Paronomasia

This is not just a fancy word for a pun, whatever certain works of reference or internet misinformants may think.  It is generic for any play on the sounds of words, of which the pun seems a trivial form and can be quite silly. Charles Lamb wrote that a pun ‘is a pistol let off at the ear; not a feather to tickle the intellect.’ (Last Essays of Elia: Popular Fallacies, No.9)

The purpose of a pun is usually just the pun; but paronomasia can be solemn or even sad, when it is used by speakers or writers to make the assertion itself memorable—which is the motive even for ‘Beanz Meanz Heinz’.

A few examples:

  • non Angli, sed Angeli: these are the words commonly attributed to Gregory the Great when he saw some English slave children for sale in Rome. What Bede actually says is that when Gregory asked where the children came from,
    ‘responsum est, quod Angli vocarentur. at ille, “bene,” inquit; “nam et angelicam habent faciem, et tales angelorum in caelis decet esse coheredes.” Bede, Historia Ecclesiastica II.1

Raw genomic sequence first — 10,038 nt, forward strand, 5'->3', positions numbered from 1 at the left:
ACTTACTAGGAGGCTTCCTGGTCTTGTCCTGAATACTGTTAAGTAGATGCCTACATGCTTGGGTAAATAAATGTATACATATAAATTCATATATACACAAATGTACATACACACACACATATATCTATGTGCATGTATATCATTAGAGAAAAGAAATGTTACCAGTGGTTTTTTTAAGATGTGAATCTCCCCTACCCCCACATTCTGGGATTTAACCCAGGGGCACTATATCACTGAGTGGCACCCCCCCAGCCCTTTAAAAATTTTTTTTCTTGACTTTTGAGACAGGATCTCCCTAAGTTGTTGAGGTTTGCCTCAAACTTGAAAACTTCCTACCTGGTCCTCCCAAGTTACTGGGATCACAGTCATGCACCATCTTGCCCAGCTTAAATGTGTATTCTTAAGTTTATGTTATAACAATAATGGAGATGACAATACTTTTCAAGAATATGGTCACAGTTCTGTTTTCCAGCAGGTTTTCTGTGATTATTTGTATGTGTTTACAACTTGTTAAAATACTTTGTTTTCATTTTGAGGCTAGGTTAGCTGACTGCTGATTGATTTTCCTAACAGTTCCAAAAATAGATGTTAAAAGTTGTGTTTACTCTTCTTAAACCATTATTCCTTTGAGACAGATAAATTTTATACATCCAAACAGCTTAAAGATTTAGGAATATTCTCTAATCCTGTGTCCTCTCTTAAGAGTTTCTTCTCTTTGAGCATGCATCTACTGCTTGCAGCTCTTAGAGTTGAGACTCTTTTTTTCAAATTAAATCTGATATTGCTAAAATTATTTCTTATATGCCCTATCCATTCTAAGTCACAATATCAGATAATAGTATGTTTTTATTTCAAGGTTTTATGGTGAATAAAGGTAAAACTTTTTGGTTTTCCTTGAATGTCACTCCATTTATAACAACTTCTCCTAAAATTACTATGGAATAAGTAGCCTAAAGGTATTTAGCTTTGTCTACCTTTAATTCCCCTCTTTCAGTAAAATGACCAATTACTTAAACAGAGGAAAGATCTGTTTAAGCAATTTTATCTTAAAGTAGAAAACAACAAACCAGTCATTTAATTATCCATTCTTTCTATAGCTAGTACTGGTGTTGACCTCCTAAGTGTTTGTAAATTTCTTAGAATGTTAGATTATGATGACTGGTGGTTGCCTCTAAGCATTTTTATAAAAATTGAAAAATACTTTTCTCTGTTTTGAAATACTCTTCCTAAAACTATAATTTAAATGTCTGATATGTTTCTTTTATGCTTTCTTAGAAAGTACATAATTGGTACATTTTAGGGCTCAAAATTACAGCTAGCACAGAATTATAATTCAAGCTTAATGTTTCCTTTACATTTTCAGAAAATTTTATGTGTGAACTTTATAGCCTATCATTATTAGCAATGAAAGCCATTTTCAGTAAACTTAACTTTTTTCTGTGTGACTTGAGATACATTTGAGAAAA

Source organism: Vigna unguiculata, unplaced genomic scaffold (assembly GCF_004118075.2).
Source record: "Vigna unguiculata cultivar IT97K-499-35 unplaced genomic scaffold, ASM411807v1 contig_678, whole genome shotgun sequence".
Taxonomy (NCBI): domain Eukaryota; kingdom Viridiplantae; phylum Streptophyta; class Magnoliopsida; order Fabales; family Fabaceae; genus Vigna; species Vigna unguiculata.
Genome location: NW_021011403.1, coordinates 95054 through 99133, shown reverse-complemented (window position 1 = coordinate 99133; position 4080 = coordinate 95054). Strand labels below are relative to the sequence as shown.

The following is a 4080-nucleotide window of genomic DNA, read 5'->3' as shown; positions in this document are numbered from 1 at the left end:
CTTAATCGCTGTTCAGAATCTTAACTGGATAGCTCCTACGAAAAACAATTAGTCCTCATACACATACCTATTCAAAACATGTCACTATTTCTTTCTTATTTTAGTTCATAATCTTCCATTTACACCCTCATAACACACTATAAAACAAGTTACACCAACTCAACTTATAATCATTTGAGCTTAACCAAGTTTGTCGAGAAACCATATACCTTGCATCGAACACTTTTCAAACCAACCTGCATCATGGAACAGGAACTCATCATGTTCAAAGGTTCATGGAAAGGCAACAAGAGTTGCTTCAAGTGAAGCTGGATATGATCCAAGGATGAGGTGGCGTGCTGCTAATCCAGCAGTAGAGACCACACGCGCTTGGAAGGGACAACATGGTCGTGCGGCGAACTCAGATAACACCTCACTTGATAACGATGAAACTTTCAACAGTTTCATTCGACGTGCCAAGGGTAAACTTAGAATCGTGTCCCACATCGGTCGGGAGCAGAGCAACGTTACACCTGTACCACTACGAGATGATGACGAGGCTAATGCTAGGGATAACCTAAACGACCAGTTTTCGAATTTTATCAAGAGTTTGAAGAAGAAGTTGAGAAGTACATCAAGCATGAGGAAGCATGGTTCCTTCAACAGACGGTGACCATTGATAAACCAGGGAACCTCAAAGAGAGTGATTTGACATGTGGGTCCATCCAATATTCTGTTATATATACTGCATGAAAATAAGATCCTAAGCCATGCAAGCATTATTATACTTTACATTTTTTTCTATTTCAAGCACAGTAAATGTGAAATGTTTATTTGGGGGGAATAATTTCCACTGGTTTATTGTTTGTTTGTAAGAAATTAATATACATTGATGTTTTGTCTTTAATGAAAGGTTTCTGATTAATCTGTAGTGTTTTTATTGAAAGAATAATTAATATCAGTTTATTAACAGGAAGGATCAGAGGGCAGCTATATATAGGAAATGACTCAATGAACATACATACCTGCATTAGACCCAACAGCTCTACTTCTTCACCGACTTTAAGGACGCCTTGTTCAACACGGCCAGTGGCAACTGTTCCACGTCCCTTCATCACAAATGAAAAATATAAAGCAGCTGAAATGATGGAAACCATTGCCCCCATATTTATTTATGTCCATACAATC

• urbi et orbi: the solemn blessing by the Pope from the balcony of St Peter’s.
  • modo patet, modo latet: source unknown.
    Now you see it*, now you don’t.
  • πς γρ οχὶ γεννάδας,
    στις γε πίνειν οδε κα βινεν μόνον;
    Xanthias, describing his master Dionysus in The Frogs, line 740:
    Yes, of course he’s a gentleman,
    his skills are only drinking and bonking.
  • tibi erunt parata verba, huic homini verbera: said by the slave Syrus to his master Clitipho, warning him that they may ‘catch it’: huic homini refers to himself.
    Terence, Heauton Timoroumenos, line 115.
    Translated by one student as “You’ll get a tongue lashing, I’ll get a good thrashing.”
  • dum spiro, spero: Roman proverb.
  • I love thilke lasse, (alas, why doe I love?): the lament of Colin Cloute in Spenser’s The Shepheardes Calender: Januarye.

*or him, or her.